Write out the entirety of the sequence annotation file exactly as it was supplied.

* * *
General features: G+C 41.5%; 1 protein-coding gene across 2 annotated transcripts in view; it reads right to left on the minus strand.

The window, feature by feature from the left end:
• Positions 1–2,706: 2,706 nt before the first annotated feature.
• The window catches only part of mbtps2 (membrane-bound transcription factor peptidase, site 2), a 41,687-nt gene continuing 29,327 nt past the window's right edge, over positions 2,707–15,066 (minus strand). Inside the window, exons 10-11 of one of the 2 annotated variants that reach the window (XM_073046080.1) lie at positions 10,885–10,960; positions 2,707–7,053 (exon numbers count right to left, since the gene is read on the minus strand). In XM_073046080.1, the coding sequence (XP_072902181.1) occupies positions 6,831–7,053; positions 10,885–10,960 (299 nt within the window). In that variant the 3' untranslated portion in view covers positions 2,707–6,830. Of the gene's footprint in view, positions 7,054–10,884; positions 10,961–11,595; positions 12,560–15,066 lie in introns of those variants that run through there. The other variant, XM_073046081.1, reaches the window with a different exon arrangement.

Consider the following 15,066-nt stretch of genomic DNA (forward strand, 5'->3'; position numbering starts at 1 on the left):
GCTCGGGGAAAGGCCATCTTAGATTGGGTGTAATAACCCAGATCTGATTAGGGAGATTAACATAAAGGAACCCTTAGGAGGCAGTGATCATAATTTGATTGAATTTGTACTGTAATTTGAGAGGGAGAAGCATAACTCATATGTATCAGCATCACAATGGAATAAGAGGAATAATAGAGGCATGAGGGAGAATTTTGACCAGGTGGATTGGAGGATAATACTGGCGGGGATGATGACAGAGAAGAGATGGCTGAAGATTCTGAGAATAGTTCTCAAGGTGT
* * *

General features: G+C 41.5%; 1 protein-coding gene across 2 annotated transcripts in view; it reads right to left on the minus strand.

The window, feature by feature from the left end:
• Positions 1–2,706: 2,706 nt before the first annotated feature.
• The window catches only part of mbtps2 (membrane-bound transcription factor peptidase, site 2), a 41,687-nt gene continuing 29,327 nt past the window's right edge, over positions 2,707–15,066 (minus strand). Inside the window, exons 10-11 of one of the 2 annotated variants that reach the window (XM_073046080.1) lie at positions 10,885–10,960; positions 2,707–7,053 (exon numbers count right to left, since the gene is read on the minus strand). In XM_073046080.1, the coding sequence (XP_072902181.1) occupies positions 6,831–7,053; positions 10,885–10,960 (299 nt within the window). In that variant the 3' untranslated portion in view covers positions 2,707–6,830. Of the gene's footprint in view, positions 7,054–10,884; positions 10,961–11,595; positions 12,560–15,066 lie in introns of those variants that run through there. The other variant, XM_073046081.1, reaches the window with a different exon arrangement.

Consider the following 15,066-nt stretch of genomic DNA (forward strand, 5'->3'; position numbering starts at 1 on the left):
GCTCGGGGAAAGGCCATCTTAGATTGGGTGTAATAACCCAGATCTGATTAGGGAGATTAACATAAAGGAACCCTTAGGAGGCAGTGATCATAATTTGATTGAATTTGTACTGTAATTTGAGAGGGAGAAGCATAACTCATATGTATCAGCATCACAATGGAATAAGAGGAATAATAGAGGCATGAGGGAGAATTTTGACCAGGTGGATTGGAGGATAATACTGGCGGGGATGATGACAGAGAAGAGATGGCTGAAGATTCTGAGAATAGTTCTCAAGGTGT